Barriers to Receiving Long-acting Reversible Contraception in the Postpartum Period

Womens Health Issues. 2015 Nov-Dec;25(6):616-21. doi: 10.1016/j.whi.2015.06.004. Epub 2015 Jul 23.

Abstract

Objective: To assess why postpartum women who desired long-acting reversible contraception (LARC) did not receive it in the postpartum period and to assess which contraceptive methods they were using instead.

Study design: This was a subgroup analysis of 324 women enrolled in a randomized, controlled trial to receive or not receive an educational LARC script during their postpartum hospitalization. Participants in this subgroup analysis stated that they were either using LARC (n = 114) or interested in using LARC (n = 210) during a follow-up survey completed after their scheduled 6-week postpartum visit. Modified Poisson regression analysis was used to assess for characteristics associated with using LARC by the time of the follow-up survey.

Results: Women who were interested in LARC but not using it were more likely to be multiparous (relative risk [RR], 1.59; 95% CI, 1.19-2.11) and to have missed their postpartum visit (RR, 25.88; 95% CI, 3.75-178.44) compared with those using LARC. Among the interested 210 who were not using LARC, the most common reasons provided for non-use were that they were told to come back for another insertion visit (45%), missed the postpartum visit (26%), and could not afford LARC (11%). The most common contraceptive methods used instead of LARC were barrier methods (42%) and abstinence (19%); 18% used no contraceptive method.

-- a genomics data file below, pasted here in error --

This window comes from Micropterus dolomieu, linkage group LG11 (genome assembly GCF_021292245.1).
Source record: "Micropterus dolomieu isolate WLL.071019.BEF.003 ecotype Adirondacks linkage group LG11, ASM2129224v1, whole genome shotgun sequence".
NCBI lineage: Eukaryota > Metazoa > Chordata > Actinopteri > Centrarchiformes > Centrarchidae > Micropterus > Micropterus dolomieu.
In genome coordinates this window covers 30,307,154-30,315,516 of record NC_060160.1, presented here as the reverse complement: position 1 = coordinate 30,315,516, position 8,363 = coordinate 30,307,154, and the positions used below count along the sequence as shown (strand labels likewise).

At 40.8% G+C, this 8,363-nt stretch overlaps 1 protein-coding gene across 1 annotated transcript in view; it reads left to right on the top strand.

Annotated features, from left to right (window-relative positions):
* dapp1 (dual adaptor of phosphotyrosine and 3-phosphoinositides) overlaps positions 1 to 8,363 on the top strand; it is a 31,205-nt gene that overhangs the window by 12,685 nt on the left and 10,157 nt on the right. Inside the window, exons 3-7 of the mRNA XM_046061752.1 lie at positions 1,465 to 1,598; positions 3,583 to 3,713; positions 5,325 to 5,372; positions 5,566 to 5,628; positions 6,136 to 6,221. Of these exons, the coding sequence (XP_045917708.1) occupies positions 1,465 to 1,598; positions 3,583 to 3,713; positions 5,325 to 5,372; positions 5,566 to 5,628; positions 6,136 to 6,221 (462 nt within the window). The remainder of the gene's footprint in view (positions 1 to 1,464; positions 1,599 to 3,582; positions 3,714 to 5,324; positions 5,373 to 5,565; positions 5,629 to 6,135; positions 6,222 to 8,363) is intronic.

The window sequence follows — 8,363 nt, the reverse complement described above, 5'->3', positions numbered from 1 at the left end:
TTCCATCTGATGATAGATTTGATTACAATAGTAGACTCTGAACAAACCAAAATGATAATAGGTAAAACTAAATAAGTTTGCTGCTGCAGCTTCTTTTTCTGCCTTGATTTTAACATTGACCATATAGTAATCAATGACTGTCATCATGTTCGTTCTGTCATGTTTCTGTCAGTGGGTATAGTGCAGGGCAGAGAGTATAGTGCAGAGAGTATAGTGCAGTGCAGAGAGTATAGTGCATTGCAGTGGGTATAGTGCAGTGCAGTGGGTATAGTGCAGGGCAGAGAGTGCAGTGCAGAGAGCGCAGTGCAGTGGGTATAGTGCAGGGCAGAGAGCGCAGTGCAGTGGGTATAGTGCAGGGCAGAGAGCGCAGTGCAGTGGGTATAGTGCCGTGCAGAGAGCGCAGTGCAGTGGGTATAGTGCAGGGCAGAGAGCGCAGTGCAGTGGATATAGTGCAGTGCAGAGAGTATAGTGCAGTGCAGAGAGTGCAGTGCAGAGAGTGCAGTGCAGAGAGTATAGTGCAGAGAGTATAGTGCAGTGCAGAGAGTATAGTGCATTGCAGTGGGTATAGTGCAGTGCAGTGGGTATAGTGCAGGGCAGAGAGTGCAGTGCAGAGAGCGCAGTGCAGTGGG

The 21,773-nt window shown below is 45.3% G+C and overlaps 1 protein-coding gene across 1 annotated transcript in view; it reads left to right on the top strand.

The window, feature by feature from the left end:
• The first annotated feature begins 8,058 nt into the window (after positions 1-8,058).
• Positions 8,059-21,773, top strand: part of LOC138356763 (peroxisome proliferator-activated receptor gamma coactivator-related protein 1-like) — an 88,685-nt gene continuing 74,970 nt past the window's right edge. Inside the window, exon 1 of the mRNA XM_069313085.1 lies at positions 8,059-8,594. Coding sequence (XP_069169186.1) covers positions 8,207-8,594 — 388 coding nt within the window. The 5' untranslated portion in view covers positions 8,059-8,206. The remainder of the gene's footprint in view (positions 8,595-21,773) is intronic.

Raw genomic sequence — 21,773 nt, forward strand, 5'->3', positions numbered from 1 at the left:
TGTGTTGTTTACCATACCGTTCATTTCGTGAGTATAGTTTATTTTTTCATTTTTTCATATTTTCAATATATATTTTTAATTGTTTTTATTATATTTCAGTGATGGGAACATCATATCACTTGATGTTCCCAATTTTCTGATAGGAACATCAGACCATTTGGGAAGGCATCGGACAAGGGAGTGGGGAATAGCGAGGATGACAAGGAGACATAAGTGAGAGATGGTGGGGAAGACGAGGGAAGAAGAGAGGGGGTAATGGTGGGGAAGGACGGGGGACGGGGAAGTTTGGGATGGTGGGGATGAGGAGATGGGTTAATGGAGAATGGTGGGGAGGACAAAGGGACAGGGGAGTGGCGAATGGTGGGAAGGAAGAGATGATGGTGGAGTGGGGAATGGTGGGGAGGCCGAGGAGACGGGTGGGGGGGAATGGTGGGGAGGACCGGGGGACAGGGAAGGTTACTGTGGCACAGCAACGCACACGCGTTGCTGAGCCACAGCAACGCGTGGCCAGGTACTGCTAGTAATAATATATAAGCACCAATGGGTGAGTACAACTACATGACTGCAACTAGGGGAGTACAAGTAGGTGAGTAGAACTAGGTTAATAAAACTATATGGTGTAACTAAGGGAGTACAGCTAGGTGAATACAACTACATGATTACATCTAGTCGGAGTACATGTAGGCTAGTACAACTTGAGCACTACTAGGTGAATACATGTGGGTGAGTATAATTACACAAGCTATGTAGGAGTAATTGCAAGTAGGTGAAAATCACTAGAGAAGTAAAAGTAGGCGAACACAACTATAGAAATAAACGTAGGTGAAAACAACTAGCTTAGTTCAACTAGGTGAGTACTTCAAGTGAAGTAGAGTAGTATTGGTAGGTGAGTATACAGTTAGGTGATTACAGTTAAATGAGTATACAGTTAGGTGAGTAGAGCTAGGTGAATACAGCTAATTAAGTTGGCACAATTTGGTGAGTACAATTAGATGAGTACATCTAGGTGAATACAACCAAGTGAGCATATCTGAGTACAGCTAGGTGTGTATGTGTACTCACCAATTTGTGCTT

Conclusion: Two-thirds (65%) of postpartum women who desired to use LARC did not receive it in the postpartum period and used less effective contraceptive methods. Increasing access to immediate postpartum LARC and eliminating two-visit protocols for LARC insertion may increase postpartum LARC use. As the Affordable Care Act moves toward full implementation, it is necessary to understand the barriers that prevent interested patients from receiving LARC.

Trial registration: ClinicalTrials.gov NCT01443533.

Publication types

  • Randomized Controlled Trial
  • Research Support, Non-U.S. Gov't

MeSH terms

  • Adolescent
  • Adult
  • Contraception / methods*
  • Contraception / statistics & numerical data
  • Contraception Behavior*
  • Contraceptive Agents, Female / administration & dosage*
  • Female
  • Follow-Up Studies
  • Health Services Accessibility
  • Humans
  • Intrauterine Devices / statistics & numerical data
  • Middle Aged
  • Patient Education as Topic / methods*
  • Patient Protection and Affordable Care Act
  • Postpartum Period
  • Process Assessment, Health Care
  • Surveys and Questionnaires
  • United States

Substances

  • Contraceptive Agents, Female

Associated data

  • ClinicalTrials.gov/NCT01443533